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Rebmem Rbtm
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Discussion Starter · #1 ·
According to my April 2011 issue of MBA "Mountain Bike Action Magazine" they do.

Say you bought a bike in April of 2011 then you would need to replace the......

Seatpost: Al- 2 years
CF- 1 year
Adjustable Height- 90 day rebuild

Derailleur Cables: 6 months

Rear Derailleur Loop: 6 months

Saddle: 4 years

Pivot Bearings- 1 year

Front Derailleur: 2 years

Chain: 4 months

Rear Shock: 1 year

Cranks: 2 years

Pedals: 2 years

Frame: Al- 4 years
Ti- 5 years
Steel- 7 years
CF- 3 years

Stem: 1 year

Brakes: As soon as pads wear past mf's limit (durrr)

Bars: Al- 1.5 years
CF- 1 year

Grips: As needed

Headset: 1 year

Brake Cables: 6 months

Fork: 2 years

Wheels: 2 years

Tires: 6 months

Of course it goes on to say this is an estimate based on you riding 10 hours per week year round and where and how hard you ride but you get the picture. What are your thoughts? What are some of your longest lasting components and how did you maintain them? Since pictures are worth a thousand words can those of you who have exceptionally long lasting components please share them?
 

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if you take a whiff of your rear derailleur, or other abused components and it smells like rotting fish than you need some new components, if you have any questions on expired products call the FDA and they should tell you if your bike is safe or not.
 

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www.derbyrims.com
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10 hours actual ride time a week year round is really much more than 90% of riders put in. That's close to 100 trail miles a week, 5000 miles a year. I used to ride near that much, except less during winter months.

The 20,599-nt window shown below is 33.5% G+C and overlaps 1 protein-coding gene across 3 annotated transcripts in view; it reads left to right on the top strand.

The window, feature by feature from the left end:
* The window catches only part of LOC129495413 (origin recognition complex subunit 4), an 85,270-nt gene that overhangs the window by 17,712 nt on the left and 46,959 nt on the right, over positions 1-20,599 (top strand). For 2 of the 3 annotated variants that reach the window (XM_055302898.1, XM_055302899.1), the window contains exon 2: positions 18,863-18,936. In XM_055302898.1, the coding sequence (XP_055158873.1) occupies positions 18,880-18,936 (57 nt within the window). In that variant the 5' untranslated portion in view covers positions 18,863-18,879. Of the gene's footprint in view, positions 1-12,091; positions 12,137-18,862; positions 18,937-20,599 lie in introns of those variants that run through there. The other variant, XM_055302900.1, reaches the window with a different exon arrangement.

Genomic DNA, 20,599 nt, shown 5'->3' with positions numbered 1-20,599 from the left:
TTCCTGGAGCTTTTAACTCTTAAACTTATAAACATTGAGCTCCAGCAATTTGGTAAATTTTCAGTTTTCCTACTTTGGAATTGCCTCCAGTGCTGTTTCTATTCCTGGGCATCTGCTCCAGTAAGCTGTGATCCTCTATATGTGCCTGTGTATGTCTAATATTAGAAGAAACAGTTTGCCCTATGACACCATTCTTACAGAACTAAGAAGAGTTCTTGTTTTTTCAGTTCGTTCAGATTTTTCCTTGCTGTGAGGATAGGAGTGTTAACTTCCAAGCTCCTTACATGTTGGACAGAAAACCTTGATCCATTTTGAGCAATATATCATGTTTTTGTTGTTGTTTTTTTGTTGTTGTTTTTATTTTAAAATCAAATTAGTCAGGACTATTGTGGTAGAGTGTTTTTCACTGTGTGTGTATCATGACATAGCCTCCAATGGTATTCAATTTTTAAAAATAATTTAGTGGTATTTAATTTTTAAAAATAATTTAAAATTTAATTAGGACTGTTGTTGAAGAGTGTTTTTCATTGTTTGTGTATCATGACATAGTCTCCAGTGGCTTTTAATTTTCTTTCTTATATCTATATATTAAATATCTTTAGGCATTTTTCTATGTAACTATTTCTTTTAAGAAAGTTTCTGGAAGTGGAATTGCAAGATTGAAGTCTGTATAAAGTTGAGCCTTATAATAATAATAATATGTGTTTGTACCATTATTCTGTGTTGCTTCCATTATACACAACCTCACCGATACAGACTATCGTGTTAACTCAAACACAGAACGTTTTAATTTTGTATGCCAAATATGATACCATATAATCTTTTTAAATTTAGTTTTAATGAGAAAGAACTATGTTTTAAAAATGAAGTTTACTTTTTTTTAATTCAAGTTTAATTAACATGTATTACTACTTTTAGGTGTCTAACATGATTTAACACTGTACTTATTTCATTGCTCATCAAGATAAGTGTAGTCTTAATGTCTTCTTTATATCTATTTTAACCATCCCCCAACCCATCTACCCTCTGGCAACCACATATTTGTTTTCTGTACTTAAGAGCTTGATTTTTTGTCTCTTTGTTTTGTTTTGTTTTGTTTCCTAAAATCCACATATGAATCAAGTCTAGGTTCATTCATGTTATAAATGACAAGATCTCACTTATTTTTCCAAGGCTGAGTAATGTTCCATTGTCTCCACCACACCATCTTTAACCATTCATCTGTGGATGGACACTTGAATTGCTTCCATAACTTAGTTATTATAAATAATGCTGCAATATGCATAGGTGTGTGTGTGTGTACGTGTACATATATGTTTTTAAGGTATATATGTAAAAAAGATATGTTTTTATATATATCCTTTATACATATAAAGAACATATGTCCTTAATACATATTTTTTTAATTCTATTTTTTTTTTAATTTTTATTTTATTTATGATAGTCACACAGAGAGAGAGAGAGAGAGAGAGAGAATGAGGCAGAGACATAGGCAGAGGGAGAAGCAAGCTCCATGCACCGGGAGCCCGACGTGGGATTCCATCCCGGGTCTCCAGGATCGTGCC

Even doing major miles per year, many items in that list seem to be very short lived... unless crash damaged or not maintained.
 

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On wuss patrol
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claydough001 said:
Say you bought a bike in April of 2011 then you would need to replace the......
I didn't buy the ragazine so I guess my components may go longer.
 

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Content from my avatar
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claydough001 said:
According to my April 2011 issue of MBA "Mountain Bike Action Magazine" they do.

Say you bought a bike in April of 2011 then you would need to replace the......
Yea.... I don't entirely plan on time-traveling to the future to buy bike parts just yet. Besides, the flux capacitor's been going wonky lately. I think it's been the weather.
 

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Maaaaan
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Good Lord! Is that really what they recommend?
Fix it when it needs fixin. Or when you have the cash to upgrade for fun.
I have to admit though. When it comes to aluminum bars, I like to replace them in about three years.
I've got a seatpost that's going on 5 years and two bikes... in rough desert terrain. Plus I'm 200lbs.
Carbon has no fatigue life, so as long as it's not damaged, it in theory has a much longer life than aluminum. That's what they've been learning with composite aircraft.
That schedule doesn't seem to take into account the type of terrain being ridden either.

I just thought of something. High Torque must be trying to sabotage the biking industry, so people will get back into their cars. :D
 

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Bearings and such should be inspected and lubed once a year. Most chains are stretched enough that they need replaced 2x a year, but most people just don't notice. shocks and forks should follow manufacturers service schedules. Which is usually oil and seals a few times a year and a major rebuild yearly.
Static components have a fatigue life, that can depend a lot upon your riding environment and storage conditions.


Some of the recommendations are odd, so look at the date of the magazine...
 

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Yeah, I kinda figured that article and the downhill bike for "closed course" labeling was an April Fools thing.